harmon swearing in 011920 for site

SPRINGFIELD – After representing the people of Oak Park and the state of Illinois for more than 17 years, Senator Don Harmon (D-Oak Park) looks forward to serving as the 39th Senate president, and thanks his colleagues for recognizing his legislative accomplishments and for believing in his ability to lead the chamber.

“The Senate is a collection of diverse views and diverse experiences but consistent purpose—to best represent the citizens who send us to the Capitol, to collaborate, to compromise, and to create better opportunities, better outcomes, and greater faith in the honor and integrity of our state,” President Harmon said.

Senate President Harmon was first elected to the Senate in the fall of 2002, and has since promoted a progressive agenda based on his commitment to social justice and public service. In 2011, former-Senate President John Cullerton appointed him president pro tempore, offering Harmon a key role in shaping policy and moving legislation through the Senate.

Notable legislation spearheaded by Senate President Harmon include the Preschool for All Program to expand access to preschool opportunities for thousands of Illinois families, a law to make same-day voter registration a permanent option, and the Fair Tax constitutional amendment to allow Illinois to vote to replace the current flat income tax with a fairer, more equitable and efficient approach to lower tax rates for lower income levels.

“The work now begins in earnest,” President Harmon said. “I look forward to joining together with Governor Pritzker and leaders in both chambers as we work to change the trajectory of our state and set a better course for our future.”


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Harmon Giffords 04282016 CarouselCHICAGO — Illinois State Senator Don Harmon (D-Oak Park) and former Arizona Congresswoman Gabrielle Giffords on Thursday called for greater accountability from Illinois gun dealers in an effort to curb violent crime with illegally purchased guns in Chicago and elsewhere in the state.

Harmon is the Senate sponsor of legislation that would give state authorities and police agencies the tools they need to encourage better business practices by federally licensed gun dealers, while holding corrupt gun dealers accountable.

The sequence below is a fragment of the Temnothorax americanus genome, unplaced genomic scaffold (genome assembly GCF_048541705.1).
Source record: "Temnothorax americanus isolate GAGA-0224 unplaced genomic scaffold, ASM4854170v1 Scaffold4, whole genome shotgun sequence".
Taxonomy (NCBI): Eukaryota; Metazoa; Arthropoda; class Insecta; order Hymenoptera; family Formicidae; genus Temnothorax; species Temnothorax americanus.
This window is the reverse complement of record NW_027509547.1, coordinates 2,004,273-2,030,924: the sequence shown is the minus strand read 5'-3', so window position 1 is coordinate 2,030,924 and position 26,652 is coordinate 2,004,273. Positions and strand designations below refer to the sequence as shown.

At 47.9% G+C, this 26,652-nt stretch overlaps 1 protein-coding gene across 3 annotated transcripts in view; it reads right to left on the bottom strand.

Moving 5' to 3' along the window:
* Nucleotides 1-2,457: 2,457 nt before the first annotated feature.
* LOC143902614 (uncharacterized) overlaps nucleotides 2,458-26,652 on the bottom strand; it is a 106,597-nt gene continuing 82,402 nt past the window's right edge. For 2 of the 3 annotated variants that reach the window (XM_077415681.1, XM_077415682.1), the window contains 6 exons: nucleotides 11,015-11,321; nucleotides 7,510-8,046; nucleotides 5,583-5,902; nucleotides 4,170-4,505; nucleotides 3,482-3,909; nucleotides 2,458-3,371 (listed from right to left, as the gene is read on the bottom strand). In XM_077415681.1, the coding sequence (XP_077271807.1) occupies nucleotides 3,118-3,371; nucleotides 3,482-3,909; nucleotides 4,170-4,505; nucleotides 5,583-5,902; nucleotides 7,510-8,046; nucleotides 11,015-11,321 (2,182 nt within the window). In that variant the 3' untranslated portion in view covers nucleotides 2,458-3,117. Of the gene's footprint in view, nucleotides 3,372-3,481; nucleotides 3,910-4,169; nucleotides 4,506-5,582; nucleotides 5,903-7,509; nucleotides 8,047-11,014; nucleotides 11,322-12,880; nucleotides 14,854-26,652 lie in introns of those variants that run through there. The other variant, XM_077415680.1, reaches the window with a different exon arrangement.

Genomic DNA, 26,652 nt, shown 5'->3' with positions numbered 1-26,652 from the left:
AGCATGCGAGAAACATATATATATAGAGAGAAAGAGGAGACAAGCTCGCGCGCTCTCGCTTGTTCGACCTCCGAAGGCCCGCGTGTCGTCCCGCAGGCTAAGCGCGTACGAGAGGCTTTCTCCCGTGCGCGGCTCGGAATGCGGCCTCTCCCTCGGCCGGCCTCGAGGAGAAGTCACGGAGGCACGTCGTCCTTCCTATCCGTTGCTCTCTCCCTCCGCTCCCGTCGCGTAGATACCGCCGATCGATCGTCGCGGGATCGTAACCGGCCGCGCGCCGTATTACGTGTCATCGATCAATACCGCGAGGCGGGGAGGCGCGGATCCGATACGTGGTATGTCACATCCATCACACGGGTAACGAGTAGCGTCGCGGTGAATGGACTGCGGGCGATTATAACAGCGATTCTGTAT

During a news conference in Chicago announcing the formation of a new statewide effort known as the Illinois Gun Violence Prevention Coalition, Harmon noted that licensed gun dealers are an important link between gun manufacturers and the public. While most Illinois gun dealers strive to be responsible and do the right thing, he said, other dealers are negligent and engage in practices that fuel illegal gun trafficking.

“Yes, many guns are being trafficked into our communities from outside of the state. But consider this: 40 percent of guns used in crimes in Chicago between 2009 and 2014 came from Illinois,” Harmon said. “And the state of Illinois doesn’t have the tools and authority it needs to combat illegal or negligent business practices that threaten Illinois families.”

The legislation, which is expected to be filed in the Legislature next week, would make the following changes to Illinois law:

— Require criminal background checks for gun dealer employees, who have access to large inventories of guns.

— Require training and education for gun dealer employees so the background check system can work better. Employees need to know how to conduct background checks, identify and stop straw purchases of firearms, and properly store guns to prevent thefts.

— Demand additional accountability from gun dealers by enabling state and law enforcement officials to inspect inventories of licensed gun dealers for missing firearms.

“This type of effort is long overdue in Illinois. We’ve been working on these issues for a long time, and we’ve learned a lot,” Harmon said.

“But the obvious fact to me is that often between a gun manufacturer and a crime scene is someone reporting to be a law-abiding gun owner who is not. This legislation is a commonsense response to a gun violence epidemic that is destroying families and communities.”

Giffords, who survived a 2011 assassination attempt during a meet-and-greet event with constituents in Tucson, and her husband, retired astronaut Mark Kelly, co-founded Americans for Responsible Solutions, which advocates for commonsense solutions to gun violence in America. Giffords and Kelly are gun owners.

During an appearance in Chicago Thursday with Harmon and gun violence prevention advocates, Giffords encouraged Illinois to fight for sensible change.

“Now is the time to come together, be responsible – Democrats, Republicans, everyone,” she said. “We must never stop fighting. Fight, fight, fight. Be bold. Be courageous. The nation’s counting on you.”

Illinois Representative Kathleen Willis (D-Northlake) is sponsoring the legislation in the House.

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Roughly 99 percent of Illinois taxpayers and an overwhelming number of small businesses would see an income tax cut under a proposal advanced Tuesday by Senator Don Harmon (D-Oak Park).

Legislation making its way through the Illinois Senate would amend the Illinois Constitution and permit the General Assembly to enact a fair state income tax, with lower rates applying to lower incomes and higher rates applying to higher incomes.

The amendment – SJRCA 1 – passed in the Senate Executive Committee on Tuesday, clearing the way for it to move to the Senate floor for consideration. Identical legislation is making its way through the Illinois House.